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Hathway and Times Network standoff continues

Times’ channels were either absent from some Hathway households or were shown in pixelated form in others. With no solution in sight, the channels are losing out on the 10 million subscriber base of Hathway

The tiff between Times Network and Hathway Cable continues as the seven channels of the network remain absent or disrupted from the distribution platform. The spat that started over the negotiation of carriage fees continues for over a week now with no solution in sight.

The channels of Times Network – Movies Now, Romedy Now, Times Now, ET Now, Mirror Now, MNX and Zoom – are losing out on the 10 million subscriber base of Hathway Cable. The channels were either absent from some of the Hathway households, or in some other houses, these were streamed in a pixelated form. Channel numbers were changed or there was regular disruption.

Times Network blamed the distribution platform for asking ‘unreasonable and usurious carriage fees’. In an internal email circulated by the company seniors, it mentioned how the channels were either displaced, replaced or removed. Employees of Times Network who own a Hathway connection were urged to raise the issue with the distribution platform and the Telecom Regulatory Authority of India (TRAI).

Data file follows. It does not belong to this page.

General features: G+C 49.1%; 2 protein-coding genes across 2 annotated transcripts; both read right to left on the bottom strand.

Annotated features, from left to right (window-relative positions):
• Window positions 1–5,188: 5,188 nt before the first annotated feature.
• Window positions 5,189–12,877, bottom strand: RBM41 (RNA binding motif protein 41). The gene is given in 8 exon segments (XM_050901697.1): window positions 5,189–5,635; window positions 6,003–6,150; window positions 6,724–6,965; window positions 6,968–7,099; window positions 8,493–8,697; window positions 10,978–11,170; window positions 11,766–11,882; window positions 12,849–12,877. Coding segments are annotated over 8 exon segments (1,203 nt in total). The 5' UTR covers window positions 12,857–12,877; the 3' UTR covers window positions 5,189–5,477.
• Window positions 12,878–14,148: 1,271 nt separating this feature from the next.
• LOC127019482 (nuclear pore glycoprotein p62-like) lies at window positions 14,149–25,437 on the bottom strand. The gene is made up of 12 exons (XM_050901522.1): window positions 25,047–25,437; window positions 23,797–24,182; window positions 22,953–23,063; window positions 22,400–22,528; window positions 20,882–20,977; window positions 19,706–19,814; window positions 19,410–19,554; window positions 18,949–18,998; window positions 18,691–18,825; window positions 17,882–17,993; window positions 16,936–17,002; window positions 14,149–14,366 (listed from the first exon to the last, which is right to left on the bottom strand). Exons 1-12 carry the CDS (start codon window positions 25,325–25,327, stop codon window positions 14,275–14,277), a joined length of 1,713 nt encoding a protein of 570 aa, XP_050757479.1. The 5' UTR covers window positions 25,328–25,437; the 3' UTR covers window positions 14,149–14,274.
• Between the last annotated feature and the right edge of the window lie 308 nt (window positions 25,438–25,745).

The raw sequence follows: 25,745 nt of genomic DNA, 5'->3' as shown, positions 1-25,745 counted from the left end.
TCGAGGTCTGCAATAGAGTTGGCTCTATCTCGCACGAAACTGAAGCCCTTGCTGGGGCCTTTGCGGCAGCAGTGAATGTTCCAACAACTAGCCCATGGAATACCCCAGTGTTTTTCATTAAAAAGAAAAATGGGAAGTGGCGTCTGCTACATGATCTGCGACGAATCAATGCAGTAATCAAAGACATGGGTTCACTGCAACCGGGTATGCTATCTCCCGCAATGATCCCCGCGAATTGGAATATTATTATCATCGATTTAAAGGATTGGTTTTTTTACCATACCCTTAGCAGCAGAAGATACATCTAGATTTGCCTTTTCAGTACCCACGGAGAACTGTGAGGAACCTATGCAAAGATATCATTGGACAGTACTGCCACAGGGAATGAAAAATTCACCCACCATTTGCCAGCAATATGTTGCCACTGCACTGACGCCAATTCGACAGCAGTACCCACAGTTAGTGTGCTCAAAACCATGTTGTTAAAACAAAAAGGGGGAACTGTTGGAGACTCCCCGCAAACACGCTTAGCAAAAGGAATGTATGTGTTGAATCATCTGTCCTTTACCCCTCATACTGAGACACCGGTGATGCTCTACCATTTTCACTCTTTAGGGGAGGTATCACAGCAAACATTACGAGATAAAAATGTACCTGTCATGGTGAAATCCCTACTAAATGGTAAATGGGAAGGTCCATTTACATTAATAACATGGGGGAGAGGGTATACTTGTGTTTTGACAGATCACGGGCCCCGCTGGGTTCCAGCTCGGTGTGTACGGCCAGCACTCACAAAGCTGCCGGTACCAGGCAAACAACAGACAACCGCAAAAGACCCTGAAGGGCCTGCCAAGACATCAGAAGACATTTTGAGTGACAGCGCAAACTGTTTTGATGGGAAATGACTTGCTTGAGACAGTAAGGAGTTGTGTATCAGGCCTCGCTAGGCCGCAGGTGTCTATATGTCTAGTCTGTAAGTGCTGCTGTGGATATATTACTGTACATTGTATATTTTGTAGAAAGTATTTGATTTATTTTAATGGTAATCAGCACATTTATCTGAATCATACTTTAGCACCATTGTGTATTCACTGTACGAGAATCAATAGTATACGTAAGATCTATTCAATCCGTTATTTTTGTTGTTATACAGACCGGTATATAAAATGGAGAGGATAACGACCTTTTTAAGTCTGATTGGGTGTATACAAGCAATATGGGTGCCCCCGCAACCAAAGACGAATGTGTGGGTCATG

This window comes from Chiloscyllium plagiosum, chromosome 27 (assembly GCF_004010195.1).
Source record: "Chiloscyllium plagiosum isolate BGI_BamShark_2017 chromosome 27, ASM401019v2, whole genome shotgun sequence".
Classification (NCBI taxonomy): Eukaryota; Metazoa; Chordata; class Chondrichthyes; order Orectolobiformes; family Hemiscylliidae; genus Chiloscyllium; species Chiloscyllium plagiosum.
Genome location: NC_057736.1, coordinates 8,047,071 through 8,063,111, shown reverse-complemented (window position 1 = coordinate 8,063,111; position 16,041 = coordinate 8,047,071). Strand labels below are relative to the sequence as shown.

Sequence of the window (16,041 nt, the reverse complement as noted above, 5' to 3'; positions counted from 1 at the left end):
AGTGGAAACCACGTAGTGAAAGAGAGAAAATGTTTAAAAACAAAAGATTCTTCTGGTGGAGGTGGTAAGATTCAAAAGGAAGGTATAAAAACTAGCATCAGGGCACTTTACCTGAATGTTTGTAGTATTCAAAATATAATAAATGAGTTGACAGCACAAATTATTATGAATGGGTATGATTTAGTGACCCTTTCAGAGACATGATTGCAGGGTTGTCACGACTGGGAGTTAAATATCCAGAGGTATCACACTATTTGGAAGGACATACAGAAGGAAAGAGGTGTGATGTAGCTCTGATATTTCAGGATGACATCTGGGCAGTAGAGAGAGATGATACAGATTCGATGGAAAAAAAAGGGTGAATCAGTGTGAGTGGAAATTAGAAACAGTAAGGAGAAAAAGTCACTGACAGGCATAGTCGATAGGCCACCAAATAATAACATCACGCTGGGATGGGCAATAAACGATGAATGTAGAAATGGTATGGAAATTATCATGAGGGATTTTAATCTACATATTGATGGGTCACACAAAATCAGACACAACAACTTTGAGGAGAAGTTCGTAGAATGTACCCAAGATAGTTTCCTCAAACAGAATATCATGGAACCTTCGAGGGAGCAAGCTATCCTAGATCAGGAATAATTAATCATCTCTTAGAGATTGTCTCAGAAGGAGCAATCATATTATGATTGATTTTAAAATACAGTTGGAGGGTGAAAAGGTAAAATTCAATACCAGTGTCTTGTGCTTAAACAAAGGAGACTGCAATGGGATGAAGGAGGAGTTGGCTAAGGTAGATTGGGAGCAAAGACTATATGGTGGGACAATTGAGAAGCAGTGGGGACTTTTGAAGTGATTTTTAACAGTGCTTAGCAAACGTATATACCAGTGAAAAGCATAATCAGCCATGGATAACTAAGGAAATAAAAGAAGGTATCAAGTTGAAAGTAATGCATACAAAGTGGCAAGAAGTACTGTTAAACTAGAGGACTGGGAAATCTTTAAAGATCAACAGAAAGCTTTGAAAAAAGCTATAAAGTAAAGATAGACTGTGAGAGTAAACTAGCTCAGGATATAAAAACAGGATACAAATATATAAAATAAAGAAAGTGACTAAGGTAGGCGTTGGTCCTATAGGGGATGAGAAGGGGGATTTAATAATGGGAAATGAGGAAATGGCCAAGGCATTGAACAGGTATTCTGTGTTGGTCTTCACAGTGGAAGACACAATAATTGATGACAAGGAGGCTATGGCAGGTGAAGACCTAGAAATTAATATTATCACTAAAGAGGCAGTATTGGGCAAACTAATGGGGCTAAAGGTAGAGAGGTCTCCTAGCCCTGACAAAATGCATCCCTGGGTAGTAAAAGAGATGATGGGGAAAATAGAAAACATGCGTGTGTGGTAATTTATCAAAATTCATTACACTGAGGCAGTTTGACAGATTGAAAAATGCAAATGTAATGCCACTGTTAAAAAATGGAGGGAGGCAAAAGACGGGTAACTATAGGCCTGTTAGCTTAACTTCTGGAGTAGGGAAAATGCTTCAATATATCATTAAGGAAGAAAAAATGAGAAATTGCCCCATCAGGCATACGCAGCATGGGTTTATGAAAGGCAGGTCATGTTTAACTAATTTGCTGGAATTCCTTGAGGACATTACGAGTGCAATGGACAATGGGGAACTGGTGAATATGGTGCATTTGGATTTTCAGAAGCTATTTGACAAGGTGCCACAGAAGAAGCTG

Ideally, the unsaid rule is that if a subscriber is not getting a certain channel/s for a long period of time, more than a week, the subscriber is authorised to ask for a refund in the same time.

The agreement between Hathway and Times Network is bound to end and the network is asking for a ‘minor correction’ in the carriage fees.

This discussion has again brought us back to look at whether the Tariff Order will solve these conflicts which arise between broadcasters and distribution platform owners (even apart from Times and Hathway) very often.

MK Anand

MK Anand, MD and CEO, Times Network, doesn’t feel that there is any ultimate respite to these problems. “The Tariff Order will bring with it another regime, which is different from the current. Ultimately a market forces based system is best. The parties concerned either come to a consensus or stay out of a deal. In this particular case, ideally we would love to be in a deal. But it has to be win win for both. These decisions are not taken whimsically. We have given it enough and detailed thought. All our channels are doing well and are in demand from consumers. Of course it is lose-lose to stay out, but from our point of view, the loss in reach is not going to be substantial. There is no reason why we can’t ask for a fair value.”


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